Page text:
The Uruguay Round Agreement on Agriculture (AoA) marked a turning point in the history of the multilateral trading system by subjecting agricultural trade to essentially the same rules that discipline trade in industrial goods. For the first time, WTO members committed to reducing agricultural tariffs, export subsidies, and trade-distorting domestic support. The latest round of WTO trade negotiations, launched in the Qatari capital of Doha in November 2001, are the most ambitious attempt ever to spur global economic growth by liberalizing trade in agricultural and non-agricultural goods as well as freeing up trade in services.
In launching the Doha negotiations, WTO members recognized the contribution of the multilateral trading system to economic growth and development and pledged to continue the process of reform and liberalization of economic policies. The Doha Ministerial Declaration placed the interests of developing countries, who constitute the majority of WTO members, at the heart of negotiations, adding a new dimension to the talks that increased both the potential gains and the complexity of reaching agreement. Members agreed that "special and differential treatment for developing countries shall be an integral part of all elements of the negotiations." Having introduced a strong development dimension to the negotiations, member governments departed from using the term Doha Round, opting instead for Doha Development Agenda (DDA) to reflect the new emphasis.
The negotiations on agriculture were already almost 2 years old when they were incorporated into the DDA. Article 20 of the WTO Agreement on Agriculture (see AoA general issues) committed member governments to undertake negotiations to continue the reform process begun during the Uruguay Round (1986-94). The negotiations had to start no later than 5 years from 1995. Accordingly, the agriculture negotiations officially started in early 2000 and by the time of the Doha Ministerial Conference, 126 governments had submitted 45 negotiating proposals covering all major areas of the agriculture negotiations as well as a few new ones.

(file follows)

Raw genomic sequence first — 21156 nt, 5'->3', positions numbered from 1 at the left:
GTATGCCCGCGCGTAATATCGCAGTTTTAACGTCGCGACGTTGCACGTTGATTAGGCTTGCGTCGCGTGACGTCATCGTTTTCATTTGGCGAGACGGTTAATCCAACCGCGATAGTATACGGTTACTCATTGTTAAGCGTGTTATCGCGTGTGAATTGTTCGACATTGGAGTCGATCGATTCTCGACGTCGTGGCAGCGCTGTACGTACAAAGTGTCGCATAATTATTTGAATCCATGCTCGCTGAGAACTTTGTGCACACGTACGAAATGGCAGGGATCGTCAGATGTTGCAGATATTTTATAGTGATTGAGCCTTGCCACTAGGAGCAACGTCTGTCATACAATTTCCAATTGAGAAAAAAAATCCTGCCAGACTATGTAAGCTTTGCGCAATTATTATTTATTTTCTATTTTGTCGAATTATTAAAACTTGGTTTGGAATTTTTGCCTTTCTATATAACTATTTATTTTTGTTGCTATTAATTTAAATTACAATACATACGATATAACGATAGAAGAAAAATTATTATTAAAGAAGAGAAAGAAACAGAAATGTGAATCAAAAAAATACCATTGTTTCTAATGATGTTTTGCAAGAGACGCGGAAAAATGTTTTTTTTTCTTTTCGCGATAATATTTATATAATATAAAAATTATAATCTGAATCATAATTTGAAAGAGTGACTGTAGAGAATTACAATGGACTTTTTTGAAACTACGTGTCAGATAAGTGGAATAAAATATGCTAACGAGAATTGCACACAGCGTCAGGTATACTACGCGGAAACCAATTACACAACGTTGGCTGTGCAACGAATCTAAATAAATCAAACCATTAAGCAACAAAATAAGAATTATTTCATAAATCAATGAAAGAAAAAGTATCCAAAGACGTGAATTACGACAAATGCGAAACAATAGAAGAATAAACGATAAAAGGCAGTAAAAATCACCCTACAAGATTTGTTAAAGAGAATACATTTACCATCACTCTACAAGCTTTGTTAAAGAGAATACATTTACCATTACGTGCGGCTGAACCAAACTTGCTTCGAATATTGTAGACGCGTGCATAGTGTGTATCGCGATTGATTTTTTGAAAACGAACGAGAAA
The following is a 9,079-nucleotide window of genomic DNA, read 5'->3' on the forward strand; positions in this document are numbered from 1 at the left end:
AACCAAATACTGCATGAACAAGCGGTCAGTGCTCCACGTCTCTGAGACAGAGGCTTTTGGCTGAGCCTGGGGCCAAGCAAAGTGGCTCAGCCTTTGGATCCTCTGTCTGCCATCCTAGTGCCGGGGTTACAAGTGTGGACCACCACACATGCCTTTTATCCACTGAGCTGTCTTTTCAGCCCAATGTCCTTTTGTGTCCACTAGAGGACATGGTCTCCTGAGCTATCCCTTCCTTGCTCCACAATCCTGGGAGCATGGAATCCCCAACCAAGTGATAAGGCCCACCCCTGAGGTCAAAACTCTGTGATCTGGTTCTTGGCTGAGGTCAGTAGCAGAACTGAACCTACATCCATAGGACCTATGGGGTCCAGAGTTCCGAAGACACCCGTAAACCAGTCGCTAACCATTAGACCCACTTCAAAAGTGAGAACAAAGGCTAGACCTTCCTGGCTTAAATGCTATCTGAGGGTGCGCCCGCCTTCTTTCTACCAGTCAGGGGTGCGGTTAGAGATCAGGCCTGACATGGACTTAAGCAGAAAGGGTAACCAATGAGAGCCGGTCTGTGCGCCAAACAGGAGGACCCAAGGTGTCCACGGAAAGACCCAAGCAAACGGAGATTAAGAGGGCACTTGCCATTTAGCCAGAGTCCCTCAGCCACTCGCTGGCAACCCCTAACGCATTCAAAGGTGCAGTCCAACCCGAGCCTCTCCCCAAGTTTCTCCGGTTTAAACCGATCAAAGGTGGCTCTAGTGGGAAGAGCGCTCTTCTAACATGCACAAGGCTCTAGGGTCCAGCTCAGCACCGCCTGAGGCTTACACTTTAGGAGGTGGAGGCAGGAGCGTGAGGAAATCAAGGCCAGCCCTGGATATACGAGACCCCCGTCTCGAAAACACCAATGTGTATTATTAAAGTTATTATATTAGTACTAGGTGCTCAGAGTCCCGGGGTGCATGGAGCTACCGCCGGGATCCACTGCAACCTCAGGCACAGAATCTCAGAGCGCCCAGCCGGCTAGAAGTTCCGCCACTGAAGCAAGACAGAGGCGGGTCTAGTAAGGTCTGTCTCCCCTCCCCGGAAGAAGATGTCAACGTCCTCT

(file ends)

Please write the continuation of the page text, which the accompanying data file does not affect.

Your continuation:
The agriculture discussions have since focused on the "three pillars"- market access, export subsidies, and domestic support-around which the agricultural talks were structured in the Uruguay Round. The Doha Declaration states, in part, that the objectives for agriculture are "substantial improvements in market access; reductions of, with a view to phasing out, all forms of export subsidies; and substantial reductions in trade distorting domestic support."
Partly because of the close tie between agriculture and development, agricultural talks within the DDA have taken center stage. They have also proven to be the most contentious issue in the negotiations. See the WTO's Doha Development Agenda: Negotiations, Implementation and Development for details.
Apart from the Doha negotiations, the ongoing work of various WTO committees also affects agricultural trade. These include the Committees on Sanitary and Phytosanitary Measures, Technical Barriers to Trade, Antidumping, and Subsidies and Countervailing Measures, as well as the work on accession of new and prospective WTO members, particularly Russia and Ukraine.
Another function of the WTO is to provide a forum where countries can resolve trade disputes. The Dispute Settlement Body (DSB) administers dispute settlement provisions and processes. The DSB is authorized to establish dispute settlement panels, adopt panel and appellate body reports, maintain surveillance of implementation of rules and recommendations, as well as authorize suspension of concessions and other obligations under WTO agreements.